Is Your Heartburn Caused By GERD?
If you experience routine heartburn you might suffer from Gastroesophageal Reflux Disease, also known as GERD. GERD is a digestive disorder that impacts the ring muscle located in between your stomach and esophagus, know as your lower esophageal sphincter.
Just as its name suggests, gastroesophageal reflux allows the contents of your stomach to flow back up into your esophagus. Ideally, the lower esophageal sphincter (LES) only opens in order to allow food to pass through and enter the stomach. It then closes in order to prevent food, as well as stomach acids, from traveling back up.
If you suffer from GERD, your LES is weak or malfunctioning, opening up when it shouldn’t. When the contents of your stomach splash back up, the acidic quality sparks the side effects of heartburn. This acid can also have damaging effects on your esophagus lining.
Symptoms of Gastroesophageal Reflux Disease
The most common symptoms associated with GERD:
- A feeling or sensation that food is literally trapped behind your breastbone
- Feeling nauseas after eating
Other symptoms of GERD that tend to be less common include:
- Regurgitating food
- Coughing or wheezing
- Frequently getting the hiccups
- A change in voice, typically hoarseness
- Sore throat
- Troubles swallowing food
For some people symptoms worsen at night, while lying down, or after eating.
What Causes GERD?
Generally, diet is a big factor in the development of gastro reflux disease. Other risk factors associated with the development of GERD include:
- Hiatal Hernia, some doctors hypothesize that hiatal hernia may cause GERD, since this would weaken the LES. A hiatal hernia is when the upper portion of the stomach escapes up through an opening in the diaphragm, the muscle separating the chest and abdomen. This allows the contents of your stomach to easily move back up into the esophagus. Not everyone with hiatal hernia experiences symptoms related to heartburn.
- Certain medications, including anticholinergics, beta-blockers, bronchodilators, calcium channel blockers, dopamine-active drugs, progestin, sedatives, and tricyclic antidepressants
How To Diagnoses Gastroesophageal Reflux Disease
Mild cases of GERD do not typically require any tests or treatments, but instead can be modified through diet and lifestyle changes. If your symptoms are severe and do not change with diet and lifestyle modifications you may need to undergo a test known as an upper endoscopy.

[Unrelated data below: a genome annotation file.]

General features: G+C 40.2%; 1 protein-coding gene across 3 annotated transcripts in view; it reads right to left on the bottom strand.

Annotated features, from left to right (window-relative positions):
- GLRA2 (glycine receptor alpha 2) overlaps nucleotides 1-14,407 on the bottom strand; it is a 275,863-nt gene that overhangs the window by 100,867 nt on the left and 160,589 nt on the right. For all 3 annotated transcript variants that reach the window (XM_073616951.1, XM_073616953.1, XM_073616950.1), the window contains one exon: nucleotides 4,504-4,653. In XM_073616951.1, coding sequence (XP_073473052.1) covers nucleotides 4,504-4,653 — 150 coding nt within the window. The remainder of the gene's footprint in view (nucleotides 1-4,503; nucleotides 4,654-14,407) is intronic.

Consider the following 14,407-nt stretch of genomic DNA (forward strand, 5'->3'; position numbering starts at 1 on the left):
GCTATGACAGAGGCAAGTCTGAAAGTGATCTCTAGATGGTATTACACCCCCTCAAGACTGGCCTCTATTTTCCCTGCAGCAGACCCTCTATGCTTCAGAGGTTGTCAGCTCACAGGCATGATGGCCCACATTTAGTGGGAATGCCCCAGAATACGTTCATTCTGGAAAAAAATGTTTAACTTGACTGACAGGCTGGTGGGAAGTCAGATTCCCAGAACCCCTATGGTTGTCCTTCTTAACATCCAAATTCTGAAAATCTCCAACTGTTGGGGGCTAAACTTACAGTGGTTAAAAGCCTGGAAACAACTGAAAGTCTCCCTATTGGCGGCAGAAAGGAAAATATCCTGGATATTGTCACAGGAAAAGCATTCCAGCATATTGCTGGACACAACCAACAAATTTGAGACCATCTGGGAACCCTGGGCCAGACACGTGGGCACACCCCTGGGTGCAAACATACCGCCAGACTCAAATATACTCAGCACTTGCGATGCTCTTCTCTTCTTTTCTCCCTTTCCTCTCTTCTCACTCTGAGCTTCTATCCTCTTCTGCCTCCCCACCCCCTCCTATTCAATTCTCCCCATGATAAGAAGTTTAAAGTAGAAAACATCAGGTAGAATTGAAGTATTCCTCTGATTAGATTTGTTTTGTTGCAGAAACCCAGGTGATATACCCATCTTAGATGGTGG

An upper endoscopy test includes inserting a small camera down your throat to further examine your esophagus lining. The esophagus is the tube that connects your throat, stomach, and the first part of your small intestine.
From here, there are a few different tests doctors use to determine the severity of GERD. A doctor can measure the amount of stomach acid present in your esophagus, as well as the amount of pressure inside the lower region of the esophagus. Thirdly, a stool occult blood test can help determine if blood is reaching your stools due to irritation and bleeding of the esophagus, stomach, or intestines.
Treatment Options For GERD
In most cases lifestyle changes, especially in regards to diet, can have a profound impact on symptoms related to gastroesophageal reflux disease.
To relieve associated pain and discomfort you can take over the counter antacids, although there are long-term as well as short-term side effects of taking heartburn medications regularly.
Other medications are available, both over the counter and by prescription. Such as proton pump inhibitors (PPIs), which reduce the level of acid your stomach produces. Also, H2 blockers can be helpful by decreasing the acid your stomach releases.
Tylenol can also be effective, but avoid aspirin, ibuprofen, and naproxen.
In very severe cases anti-reflux surgery may be a viable option, but usually only if life-style changes do nothing to cease the disorder. Surgery usually improves heartburn and other related symptoms, but some patients still require medications after surgery.
Talk to a doctor to find out which treatment methods are the best for your particular case.
What Happens If You Ignore Gastroesophageal Reflux Disease?
If you routinely experience heartburn related to GERD it’s important to get medical attention in order to prevent a worsening of the problem. Potential complications associated with gastroesophageal reflux disease include:
- Worsening of asthma
- Esophagus cancer
- Bronchospasm (acid irritation leads to spasms of the airways)
- Chronic cough
- Hoarse voice
- Dental complications
- Formation of an ulcer in the esophagus
- Stricture (scarring from constant irritation leads to a narrowing of the esophagus)
Visit a doctor as soon as possible if you experience:
- Worsening of symptoms, or inability to cease heartburn with lifestyle changes
- Loss of appetite, weight loss
- Coughing or feeling short of breath
- Painful or difficult to swallow
Don’t let heartburn control your life! Contact Florida’s leading Urgent Medical Center today.